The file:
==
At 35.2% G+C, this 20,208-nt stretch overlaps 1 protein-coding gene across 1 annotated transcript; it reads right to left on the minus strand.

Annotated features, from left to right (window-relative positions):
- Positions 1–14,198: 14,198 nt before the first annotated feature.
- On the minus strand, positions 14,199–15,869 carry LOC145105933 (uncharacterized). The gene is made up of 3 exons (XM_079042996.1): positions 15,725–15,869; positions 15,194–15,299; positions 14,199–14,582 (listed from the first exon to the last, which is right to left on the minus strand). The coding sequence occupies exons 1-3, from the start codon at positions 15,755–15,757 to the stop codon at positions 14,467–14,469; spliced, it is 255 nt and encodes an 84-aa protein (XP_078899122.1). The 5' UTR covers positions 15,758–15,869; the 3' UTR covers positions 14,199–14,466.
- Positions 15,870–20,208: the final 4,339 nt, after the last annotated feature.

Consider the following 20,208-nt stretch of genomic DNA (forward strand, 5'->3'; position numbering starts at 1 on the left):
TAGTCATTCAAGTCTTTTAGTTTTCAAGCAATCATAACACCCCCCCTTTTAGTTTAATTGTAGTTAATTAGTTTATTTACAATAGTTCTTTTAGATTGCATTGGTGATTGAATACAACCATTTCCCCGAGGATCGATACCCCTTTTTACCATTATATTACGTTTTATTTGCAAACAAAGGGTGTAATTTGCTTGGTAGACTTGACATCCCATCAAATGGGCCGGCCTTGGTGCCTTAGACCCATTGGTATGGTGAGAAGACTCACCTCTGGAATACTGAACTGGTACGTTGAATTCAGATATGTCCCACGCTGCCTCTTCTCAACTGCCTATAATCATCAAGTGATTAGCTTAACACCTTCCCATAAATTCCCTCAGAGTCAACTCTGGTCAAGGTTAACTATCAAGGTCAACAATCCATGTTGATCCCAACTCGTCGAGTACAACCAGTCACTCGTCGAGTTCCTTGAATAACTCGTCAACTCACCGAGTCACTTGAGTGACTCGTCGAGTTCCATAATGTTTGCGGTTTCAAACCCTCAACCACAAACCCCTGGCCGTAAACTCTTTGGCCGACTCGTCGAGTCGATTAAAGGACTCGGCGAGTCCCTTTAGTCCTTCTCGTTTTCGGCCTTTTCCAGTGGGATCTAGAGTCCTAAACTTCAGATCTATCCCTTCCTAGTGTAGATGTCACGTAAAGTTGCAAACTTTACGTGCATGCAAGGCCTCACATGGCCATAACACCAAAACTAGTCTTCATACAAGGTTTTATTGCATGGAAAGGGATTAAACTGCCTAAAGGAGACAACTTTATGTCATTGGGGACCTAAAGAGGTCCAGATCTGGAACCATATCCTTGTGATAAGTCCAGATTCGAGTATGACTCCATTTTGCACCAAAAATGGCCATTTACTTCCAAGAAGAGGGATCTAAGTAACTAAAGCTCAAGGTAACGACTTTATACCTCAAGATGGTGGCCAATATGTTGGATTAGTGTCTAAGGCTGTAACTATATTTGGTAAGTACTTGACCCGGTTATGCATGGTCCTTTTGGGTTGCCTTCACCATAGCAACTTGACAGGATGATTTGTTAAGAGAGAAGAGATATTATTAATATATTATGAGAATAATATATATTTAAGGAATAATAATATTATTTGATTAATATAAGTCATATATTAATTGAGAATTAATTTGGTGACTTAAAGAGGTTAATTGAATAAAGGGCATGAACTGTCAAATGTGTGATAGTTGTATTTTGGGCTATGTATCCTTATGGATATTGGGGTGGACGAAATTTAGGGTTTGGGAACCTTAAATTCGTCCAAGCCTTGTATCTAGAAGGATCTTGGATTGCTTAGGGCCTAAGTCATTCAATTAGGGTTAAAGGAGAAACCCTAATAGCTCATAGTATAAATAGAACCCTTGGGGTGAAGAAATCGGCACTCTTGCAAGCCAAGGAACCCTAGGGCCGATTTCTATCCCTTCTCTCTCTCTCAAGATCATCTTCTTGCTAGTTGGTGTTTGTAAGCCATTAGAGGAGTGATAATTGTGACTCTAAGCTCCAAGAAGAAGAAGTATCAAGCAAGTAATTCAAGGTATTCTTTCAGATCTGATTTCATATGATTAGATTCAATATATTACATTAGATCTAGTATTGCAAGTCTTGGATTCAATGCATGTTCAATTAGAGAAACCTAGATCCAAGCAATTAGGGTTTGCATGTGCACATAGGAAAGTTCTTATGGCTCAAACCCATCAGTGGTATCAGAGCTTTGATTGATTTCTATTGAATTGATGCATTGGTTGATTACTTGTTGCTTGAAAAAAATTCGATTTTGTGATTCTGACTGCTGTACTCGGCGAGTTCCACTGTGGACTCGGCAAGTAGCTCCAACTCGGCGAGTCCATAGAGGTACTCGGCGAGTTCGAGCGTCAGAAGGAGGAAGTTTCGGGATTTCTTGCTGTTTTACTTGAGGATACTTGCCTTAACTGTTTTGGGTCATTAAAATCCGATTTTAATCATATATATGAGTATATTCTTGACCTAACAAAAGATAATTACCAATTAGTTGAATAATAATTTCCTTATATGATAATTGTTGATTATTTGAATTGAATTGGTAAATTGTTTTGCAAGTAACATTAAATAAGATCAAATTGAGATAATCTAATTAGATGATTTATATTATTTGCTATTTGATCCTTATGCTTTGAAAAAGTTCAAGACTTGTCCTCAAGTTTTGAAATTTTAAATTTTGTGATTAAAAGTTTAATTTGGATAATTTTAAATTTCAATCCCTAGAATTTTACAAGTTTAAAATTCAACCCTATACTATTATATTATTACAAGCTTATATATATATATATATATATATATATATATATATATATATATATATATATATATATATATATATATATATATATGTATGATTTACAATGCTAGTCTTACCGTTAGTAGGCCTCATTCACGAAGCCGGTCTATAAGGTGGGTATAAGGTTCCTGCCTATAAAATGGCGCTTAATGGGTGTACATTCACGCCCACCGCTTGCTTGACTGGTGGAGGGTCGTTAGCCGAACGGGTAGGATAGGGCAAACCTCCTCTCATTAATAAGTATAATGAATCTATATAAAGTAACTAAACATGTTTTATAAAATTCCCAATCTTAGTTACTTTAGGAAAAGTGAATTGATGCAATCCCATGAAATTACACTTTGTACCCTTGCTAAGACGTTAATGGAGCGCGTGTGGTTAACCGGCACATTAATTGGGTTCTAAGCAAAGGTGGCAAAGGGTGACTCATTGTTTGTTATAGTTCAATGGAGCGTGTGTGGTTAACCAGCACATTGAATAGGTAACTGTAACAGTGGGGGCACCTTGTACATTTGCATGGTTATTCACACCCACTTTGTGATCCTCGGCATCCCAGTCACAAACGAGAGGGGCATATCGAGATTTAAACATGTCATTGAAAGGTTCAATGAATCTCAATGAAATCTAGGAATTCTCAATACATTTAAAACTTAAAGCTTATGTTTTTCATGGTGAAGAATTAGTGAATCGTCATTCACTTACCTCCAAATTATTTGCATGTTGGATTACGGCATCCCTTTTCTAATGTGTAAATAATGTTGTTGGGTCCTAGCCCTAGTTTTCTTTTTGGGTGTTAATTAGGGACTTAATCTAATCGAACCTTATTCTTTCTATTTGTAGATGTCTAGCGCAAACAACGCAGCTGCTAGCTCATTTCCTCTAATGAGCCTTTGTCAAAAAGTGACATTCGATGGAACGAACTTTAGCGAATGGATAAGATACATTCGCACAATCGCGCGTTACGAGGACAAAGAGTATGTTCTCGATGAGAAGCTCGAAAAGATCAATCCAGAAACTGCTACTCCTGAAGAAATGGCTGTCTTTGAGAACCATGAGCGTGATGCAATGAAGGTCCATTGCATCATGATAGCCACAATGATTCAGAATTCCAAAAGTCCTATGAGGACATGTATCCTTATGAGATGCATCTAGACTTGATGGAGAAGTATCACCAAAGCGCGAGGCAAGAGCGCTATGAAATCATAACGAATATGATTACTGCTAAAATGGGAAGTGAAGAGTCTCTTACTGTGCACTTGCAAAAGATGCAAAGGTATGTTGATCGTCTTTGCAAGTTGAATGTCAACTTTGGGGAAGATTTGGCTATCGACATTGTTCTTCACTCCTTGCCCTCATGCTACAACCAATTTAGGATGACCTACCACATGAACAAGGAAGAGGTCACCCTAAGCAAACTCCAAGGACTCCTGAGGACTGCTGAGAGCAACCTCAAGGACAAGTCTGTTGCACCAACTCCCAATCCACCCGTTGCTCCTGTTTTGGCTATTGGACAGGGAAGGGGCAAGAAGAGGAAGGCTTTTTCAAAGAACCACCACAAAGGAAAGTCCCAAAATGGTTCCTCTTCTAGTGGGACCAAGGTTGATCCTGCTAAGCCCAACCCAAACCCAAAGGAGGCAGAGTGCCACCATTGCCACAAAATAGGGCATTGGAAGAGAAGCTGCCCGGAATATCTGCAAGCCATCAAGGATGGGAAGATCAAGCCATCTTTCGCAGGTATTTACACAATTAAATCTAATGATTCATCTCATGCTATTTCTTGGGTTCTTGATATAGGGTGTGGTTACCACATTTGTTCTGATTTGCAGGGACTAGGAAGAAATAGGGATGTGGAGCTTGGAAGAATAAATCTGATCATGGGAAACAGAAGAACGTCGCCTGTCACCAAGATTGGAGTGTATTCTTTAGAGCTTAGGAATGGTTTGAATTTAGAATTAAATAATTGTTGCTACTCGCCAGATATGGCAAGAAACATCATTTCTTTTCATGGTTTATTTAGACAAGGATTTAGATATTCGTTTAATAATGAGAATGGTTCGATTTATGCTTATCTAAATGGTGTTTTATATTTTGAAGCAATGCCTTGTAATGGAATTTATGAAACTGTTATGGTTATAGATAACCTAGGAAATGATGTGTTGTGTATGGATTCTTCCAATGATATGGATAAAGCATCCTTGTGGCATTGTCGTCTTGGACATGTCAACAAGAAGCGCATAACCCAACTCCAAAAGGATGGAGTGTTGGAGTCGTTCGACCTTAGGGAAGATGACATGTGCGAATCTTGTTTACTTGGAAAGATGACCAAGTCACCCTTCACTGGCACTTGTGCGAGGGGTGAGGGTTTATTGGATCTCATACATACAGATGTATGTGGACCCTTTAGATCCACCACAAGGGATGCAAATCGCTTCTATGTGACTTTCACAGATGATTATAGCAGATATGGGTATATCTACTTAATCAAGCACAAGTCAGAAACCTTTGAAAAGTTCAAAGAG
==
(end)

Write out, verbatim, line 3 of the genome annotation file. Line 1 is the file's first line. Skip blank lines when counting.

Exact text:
- Positions 1–14,198: 14,198 nt before the first annotated feature.